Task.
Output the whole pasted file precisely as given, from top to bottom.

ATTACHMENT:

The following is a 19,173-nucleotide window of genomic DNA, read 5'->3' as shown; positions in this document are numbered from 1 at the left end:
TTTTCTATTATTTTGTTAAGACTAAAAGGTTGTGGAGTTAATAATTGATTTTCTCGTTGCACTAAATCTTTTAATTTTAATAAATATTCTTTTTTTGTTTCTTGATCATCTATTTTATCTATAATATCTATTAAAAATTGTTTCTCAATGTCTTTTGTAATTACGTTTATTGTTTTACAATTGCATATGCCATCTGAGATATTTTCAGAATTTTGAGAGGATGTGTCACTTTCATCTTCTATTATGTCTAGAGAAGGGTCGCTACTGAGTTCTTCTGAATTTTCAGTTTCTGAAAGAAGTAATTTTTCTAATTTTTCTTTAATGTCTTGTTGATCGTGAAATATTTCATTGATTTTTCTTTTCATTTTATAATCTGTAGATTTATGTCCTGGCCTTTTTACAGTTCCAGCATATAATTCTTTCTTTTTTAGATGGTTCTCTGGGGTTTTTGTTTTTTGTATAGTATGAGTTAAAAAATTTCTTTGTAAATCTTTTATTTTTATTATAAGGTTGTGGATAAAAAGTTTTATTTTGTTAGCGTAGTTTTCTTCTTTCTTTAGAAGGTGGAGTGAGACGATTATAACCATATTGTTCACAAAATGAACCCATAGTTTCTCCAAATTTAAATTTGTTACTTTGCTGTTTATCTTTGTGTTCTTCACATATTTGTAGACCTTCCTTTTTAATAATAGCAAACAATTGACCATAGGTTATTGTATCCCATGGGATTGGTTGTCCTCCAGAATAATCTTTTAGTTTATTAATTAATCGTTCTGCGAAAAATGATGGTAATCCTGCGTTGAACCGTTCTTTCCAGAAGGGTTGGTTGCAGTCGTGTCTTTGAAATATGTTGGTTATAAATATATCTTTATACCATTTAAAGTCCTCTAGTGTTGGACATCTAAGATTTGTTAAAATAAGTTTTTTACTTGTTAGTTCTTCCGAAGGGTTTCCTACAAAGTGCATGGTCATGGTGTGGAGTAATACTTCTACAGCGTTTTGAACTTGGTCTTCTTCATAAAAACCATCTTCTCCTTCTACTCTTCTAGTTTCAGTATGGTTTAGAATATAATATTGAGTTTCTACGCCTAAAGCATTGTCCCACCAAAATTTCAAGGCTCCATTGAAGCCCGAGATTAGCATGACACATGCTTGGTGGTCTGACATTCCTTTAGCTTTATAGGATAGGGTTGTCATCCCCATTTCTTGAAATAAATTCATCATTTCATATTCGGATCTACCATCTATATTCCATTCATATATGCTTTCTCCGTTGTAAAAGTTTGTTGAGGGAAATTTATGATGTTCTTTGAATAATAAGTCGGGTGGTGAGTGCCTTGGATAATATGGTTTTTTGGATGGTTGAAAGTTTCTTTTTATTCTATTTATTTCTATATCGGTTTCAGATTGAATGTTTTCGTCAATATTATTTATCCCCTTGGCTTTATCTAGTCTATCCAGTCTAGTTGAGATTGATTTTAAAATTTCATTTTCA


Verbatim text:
The following is a 19,173-nucleotide window of genomic DNA, read 5'->3' as shown; positions in this document are numbered from 1 at the left end:
TTTTCTATTATTTTGTTAAGACTAAAAGGTTGTGGAGTTAATAATTGATTTTCTCGTTGCACTAAATCTTTTAATTTTAATAAATATTCTTTTTTTGTTTCTTGATCATCTATTTTATCTATAATATCTATTAAAAATTGTTTCTCAATGTCTTTTGTAATTACGTTTATTGTTTTACAATTGCATATGCCATCTGAGATATTTTCAGAATTTTGAGAGGATGTGTCACTTTCATCTTCTATTATGTCTAGAGAAGGGTCGCTACTGAGTTCTTCTGAATTTTCAGTTTCTGAAAGAAGTAATTTTTCTAATTTTTCTTTAATGTCTTGTTGATCGTGAAATATTTCATTGATTTTTCTTTTCATTTTATAATCTGTAGATTTATGTCCTGGCCTTTTTACAGTTCCAGCATATAATTCTTTCTTTTTTAGATGGTTCTCTGGGGTTTTTGTTTTTTGTATAGTATGAGTTAAAAAATTTCTTTGTAAATCTTTTATTTTTATTATAAGGTTGTGGATAAAAAGTTTTATTTTGTTAGCGTAGTTTTCTTCTTTCTTTAGAAGGTGGAGTGAGACGATTATAACCATATTGTTCACAAAATGAACCCATAGTTTCTCCAAATTTAAATTTGTTACTTTGCTGTTTATCTTTGTGTTCTTCACATATTTGTAGACCTTCCTTTTTAATAATAGCAAACAATTGACCATAGGTTATTGTATCCCATGGGATTGGTTGTCCTCCAGAATAATCTTTTAGTTTATTAATTAATCGTTCTGCGAAAAATGATGGTAATCCTGCGTTGAACCGTTCTTTCCAGAAGGGTTGGTTGCAGTCGTGTCTTTGAAATATGTTGGTTATAAATATATCTTTATACCATTTAAAGTCCTCTAGTGTTGGACATCTAAGATTTGTTAAAATAAGTTTTTTACTTGTTAGTTCTTCCGAAGGGTTTCCTACAAAGTGCATGGTCATGGTGTGGAGTAATACTTCTACAGCGTTTTGAACTTGGTCTTCTTCATAAAAACCATCTTCTCCTTCTACTCTTCTAGTTTCAGTATGGTTTAGAATATAATATTGAGTTTCTACGCCTAAAGCATTGTCCCACCAAAATTTCAAGGCTCCATTGAAGCCCGAGATTAGCATGACACATGCTTGGTGGTCTGACATTCCTTTAGCTTTATAGGATAGGGTTGTCATCCCCATTTCTTGAAATAAATTCATCATTTCATATTCGGATCTACCATCTATATTCCATTCATATATGCTTTCTCCGTTGTAAAAGTTTGTTGAGGGAAATTTATGATGTTCTTTGAATAATAAGTCGGGTGGTGAGTGCCTTGGATAATATGGTTTTTTGGATGGTTGAAAGTTTCTTTTTATTCTATTTATTTCTATATCGGTTTCAGATTGAATGTTTTCGTCAATATTATTTATCCCCTTGGCTTTATCTAGTCTATCCAGTCTAGTTGAGATTGATTTTAAAATTTCATTTTCA